Landfill sites contain £360bn of metal
A team of scientists from Cranfield University reckons up to £90m of valuable metals could be hidden in every UK landfill site.
With an estimated 2000 landfill sites operating in this country, that means about £180bn worth of metal is lying buried. Or double that figure to £360bn if you include landfill sites that are now mothballed.
But before this sparks a stampede of speculators greater than the California gold rush of 1849, it’s worth digging a little deeper into the research.
When the scientists analysed samples from four landfill sites, they found metals that could be worth a total of £360m. This included £260m of copper and aluminium, £92m of palladium and £5m of neodymium.
While the copper and aluminium certainly has a value and should not be sent to landfill, is palladium and neodymium worth recycling?
Waste management professional Dr Stuart Wagland, who worked on the project, says: "There is clearly potential value in our landfills, considering we only looked at the soil-like materials within the landfill sites. It is unlikely that the recovery of only rare earth elements and critical metals would be economically viable, however recover copper and aluminium and it starts to make sense."
What is palladium?
The waste material the researchers refer to isn’t the venue in London’s West End that plays host to the great and the good from stage and screen – including Cilla Black before her recent death – at Royal Variety Shows.
The palladium the research at Cranfield University – which lies on the other side of the M1 from Milton Keynes – identifies is a soft silver-white metal that is part of the platinum group.
But palladium is not exactly a precious metal. Over half its supply is used in catalytic converters, which remove the harmful elements of car exhaust emissions.
And what about neodymium?
This material is used to make the strongest commercially available magnets in the world and are used in everything from hard drives to headphones.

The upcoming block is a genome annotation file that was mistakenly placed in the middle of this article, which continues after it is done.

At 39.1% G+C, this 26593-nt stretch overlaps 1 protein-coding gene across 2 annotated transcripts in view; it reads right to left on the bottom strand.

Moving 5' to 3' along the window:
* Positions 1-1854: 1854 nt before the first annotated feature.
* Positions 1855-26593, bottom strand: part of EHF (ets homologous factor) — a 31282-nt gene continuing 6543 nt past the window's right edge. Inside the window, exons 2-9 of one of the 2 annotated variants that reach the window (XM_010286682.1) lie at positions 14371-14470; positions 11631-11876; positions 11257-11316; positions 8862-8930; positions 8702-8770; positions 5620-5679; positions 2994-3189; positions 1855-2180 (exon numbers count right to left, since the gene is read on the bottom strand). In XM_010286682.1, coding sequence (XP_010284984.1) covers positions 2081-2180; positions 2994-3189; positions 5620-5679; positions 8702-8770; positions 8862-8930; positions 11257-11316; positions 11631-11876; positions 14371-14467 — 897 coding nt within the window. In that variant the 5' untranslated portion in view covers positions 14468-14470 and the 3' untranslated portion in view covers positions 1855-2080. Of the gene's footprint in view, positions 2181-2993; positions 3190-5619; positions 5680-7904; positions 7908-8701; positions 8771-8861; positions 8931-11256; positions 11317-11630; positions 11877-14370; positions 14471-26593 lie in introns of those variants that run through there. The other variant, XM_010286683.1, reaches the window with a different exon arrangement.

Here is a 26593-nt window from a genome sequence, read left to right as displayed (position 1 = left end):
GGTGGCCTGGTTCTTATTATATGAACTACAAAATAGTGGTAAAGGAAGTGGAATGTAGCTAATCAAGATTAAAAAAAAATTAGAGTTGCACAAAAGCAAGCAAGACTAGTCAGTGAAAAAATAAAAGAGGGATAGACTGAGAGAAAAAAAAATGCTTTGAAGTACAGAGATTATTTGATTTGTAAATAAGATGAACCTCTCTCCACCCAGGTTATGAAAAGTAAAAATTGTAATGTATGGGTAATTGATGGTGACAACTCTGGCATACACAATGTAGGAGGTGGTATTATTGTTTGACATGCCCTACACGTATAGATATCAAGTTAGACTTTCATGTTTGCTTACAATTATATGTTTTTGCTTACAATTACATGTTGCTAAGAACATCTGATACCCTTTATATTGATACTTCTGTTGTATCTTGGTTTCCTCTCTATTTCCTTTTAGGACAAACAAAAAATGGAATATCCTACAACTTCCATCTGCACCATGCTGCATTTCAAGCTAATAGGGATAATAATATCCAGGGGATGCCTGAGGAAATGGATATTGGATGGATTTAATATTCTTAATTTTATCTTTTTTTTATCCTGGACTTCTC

The magnets are so powerful that if a human got caught between two of the strongest examples, the magnets would almost certainly win.
Just take a look at what happens to a few everyday objects caught between two neodymium magnets...
Landfill sites in the UK contain large quantities of neodymium because of the amount of Waste Electrical and Electronic Equipment that was dumped before the European Union WEEE Directive was introduced in 2002.
And the considerable weight of aluminium is explained by the fact that long before the recycling of soft drinks and beer cans became part of our everyday behaviour, most were sent straight to landfill sites.
But Dr Wagland, a lecturer in renewable energy from waste at Cranfield, points out that landfill mining has benefits beyond resource recovery. He says: "The land can be reclaimed, removing the long-term management issues of sites."
Here at ProSkips, our approach to recycling has been developed on principles of economic and environmental sustainability. We support the halving waste to landfill scheme and always aim to reduce the amount of waste being sent to landfill wherever possible each year.
This is why we are committed to working with our residential and commercial customers to increase the quality and quantity of materials that are removed through the provisions of our skip hire services throughout the UK. Our depots separate the different waste streams and recycle many materials, including WEEE, wood, metal, cardboard and paper.
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